WELLFLEET — The committee charged with rating the would-be developers of 46 affordable apartments at 95 Lawrence Road hopes to clarify a few details with the three groups that submitted proposals as the panel heads into the home stretch.
Meanwhile, the nonprofit Preservation of Affordable Housing (POAH), which is partnering with the local nonprofit Community Development Partnership (CDP), appears to be solidifying its position as frontrunner among the eight-member Lawrence Road Task Force.
One member of the task force, Jan Plaue, has already announced her choice, because she would be unable to attend some upcoming meetings of the group. She voted for POAH-CDP.
“I think all three were worthy proposals,” said Plaue, “but none of them was fully compliant with the RFP. One of the most important things to me was that our vision for this project was to give homes to people who truly cannot afford to live in Wellfleet but work here or do good services. As much as I hate their great big building, I’ve chosen POAH.”
Plaue had rated the POAH proposal Unacceptable, the lowest score, for both site and building design a few weeks earlier.
The request for proposals for the Lawrence Road project set the range of affordability between 30 and 120 percent of the Area Median Income (AMI), but stipulated that proposals with larger numbers at or below 80 percent of AMI would be ranked more favorably.
POAH had the largest number of units for those who earn the least, Plaue pointed out.
Three proposals for 46 affordable rental units are under review by the task force. The POAH-CDP partnership proposed a $20.2-million plan in which all units would be rented to tenants earning 80 percent or less of the AMI. And 35 of those units would go to tenants earning no more than 60 percent of the AMI.
The Community Builders, another nonprofit, proposed a $19.3-million plan that also had all of the units designed for households at or below 80 percent of the AMI. Of the total, 33 units would go to those at or below 60 percent — two units fewer than POAH proposed.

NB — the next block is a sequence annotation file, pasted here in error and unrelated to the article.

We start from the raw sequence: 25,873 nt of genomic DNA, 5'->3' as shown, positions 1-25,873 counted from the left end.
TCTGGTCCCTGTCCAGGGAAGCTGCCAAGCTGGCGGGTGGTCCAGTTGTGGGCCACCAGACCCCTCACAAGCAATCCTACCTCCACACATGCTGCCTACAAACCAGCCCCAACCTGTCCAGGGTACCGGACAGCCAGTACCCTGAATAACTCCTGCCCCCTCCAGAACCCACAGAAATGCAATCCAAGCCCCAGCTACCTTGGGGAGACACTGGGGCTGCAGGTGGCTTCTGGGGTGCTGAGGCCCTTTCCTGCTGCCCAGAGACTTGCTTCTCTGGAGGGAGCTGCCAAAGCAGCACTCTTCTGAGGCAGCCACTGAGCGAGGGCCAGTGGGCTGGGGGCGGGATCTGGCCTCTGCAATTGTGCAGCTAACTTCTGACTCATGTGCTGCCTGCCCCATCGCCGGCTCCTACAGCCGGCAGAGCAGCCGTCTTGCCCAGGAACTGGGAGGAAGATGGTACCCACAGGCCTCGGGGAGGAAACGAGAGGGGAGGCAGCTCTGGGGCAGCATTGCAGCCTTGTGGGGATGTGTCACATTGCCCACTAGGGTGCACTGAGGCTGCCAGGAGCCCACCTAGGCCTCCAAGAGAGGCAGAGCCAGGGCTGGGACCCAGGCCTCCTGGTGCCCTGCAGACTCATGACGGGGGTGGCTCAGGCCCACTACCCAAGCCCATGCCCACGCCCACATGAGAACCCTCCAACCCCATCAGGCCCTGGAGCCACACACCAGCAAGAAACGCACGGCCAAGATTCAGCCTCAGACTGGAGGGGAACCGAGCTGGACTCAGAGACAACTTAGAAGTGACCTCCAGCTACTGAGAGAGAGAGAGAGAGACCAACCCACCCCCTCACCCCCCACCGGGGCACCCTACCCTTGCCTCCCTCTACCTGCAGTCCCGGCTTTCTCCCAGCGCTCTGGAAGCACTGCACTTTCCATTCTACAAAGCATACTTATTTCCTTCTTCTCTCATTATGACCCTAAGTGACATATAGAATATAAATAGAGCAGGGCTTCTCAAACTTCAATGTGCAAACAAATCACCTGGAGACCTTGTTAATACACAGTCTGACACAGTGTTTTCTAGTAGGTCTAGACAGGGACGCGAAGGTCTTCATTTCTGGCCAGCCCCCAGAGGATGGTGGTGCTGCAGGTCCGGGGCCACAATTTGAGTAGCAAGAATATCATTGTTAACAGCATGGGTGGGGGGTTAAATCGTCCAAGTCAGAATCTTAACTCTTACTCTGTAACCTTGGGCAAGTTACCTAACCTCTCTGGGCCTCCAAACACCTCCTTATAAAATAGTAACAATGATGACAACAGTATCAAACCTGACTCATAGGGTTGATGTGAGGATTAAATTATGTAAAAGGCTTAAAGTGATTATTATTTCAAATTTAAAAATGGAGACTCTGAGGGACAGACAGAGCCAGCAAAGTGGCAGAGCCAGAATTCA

Civico Development’s $14.6-million plan assigned four units to tenants making 30 percent or less of the AMI. Of the 46-unit total, 33 would be for tenants earning 80 percent or less of the AMI. The remaining 13 units would be for tenants earning up to 110 percent. Civico characterized its proposal as focusing on “workforce housing.”
The task force canceled its meetings that had been scheduled for Oct. 1 and Oct. 15, and had no meetings scheduled at press time this week, since the review of the developers’ financial plans had not been completed.
The task force had expected to make its final recommendation to the select board on Oct. 26, but the date will likely be pushed back to early November, said chair Elaine McIlroy in an email.
Meanwhile, the task force wants the relationship between Preservation of Affordable Housing and the Community Development Partnership to be spelled out more clearly. The members want to know whether they will jointly own the development, or whether POAH will be sole owner. Initially, it had appeared as if CDP was simply partnering during the permitting stage of the project. Later discussions indicated that the CDP might have part ownership.
McIlroy thought that was an important detail to nail down. But task force member Harry Terkanian didn’t. “It wouldn’t bother me if POAH was the sole owner or CDP was the sole owner,” he said during the group’s last meeting, held in September.
Kathleen Bacon said she had “great concern” over the relationship of the two nonprofits because they could have a falling out at some point. Although McIlroy wanted more clarity, she said that POAH tends to choose local partners. In other Cape projects, POAH partnered “very successfully” with the Housing Assistance Corp., McIlroy said.
The task force planned to send a letter to all three bidders asking them to elaborate on their organizational structures for the Wellfleet project. “My general concern is that this is our one shot at this,” said Gary Sorkin, who had suggested contacting all three.
The task force also decided to go beyond the lists of references that had been supplied by the bidders. All three groups received stellar recommendations. The task force members planned to contact others outside those lists, such as town planners.
Bacon urged her fellow committee members to review the comments from a community forum last January before they take their final vote. “Going forward, my biggest concern is not so much who we pick but how that developer fits in with the neighborhood,” Bacon said.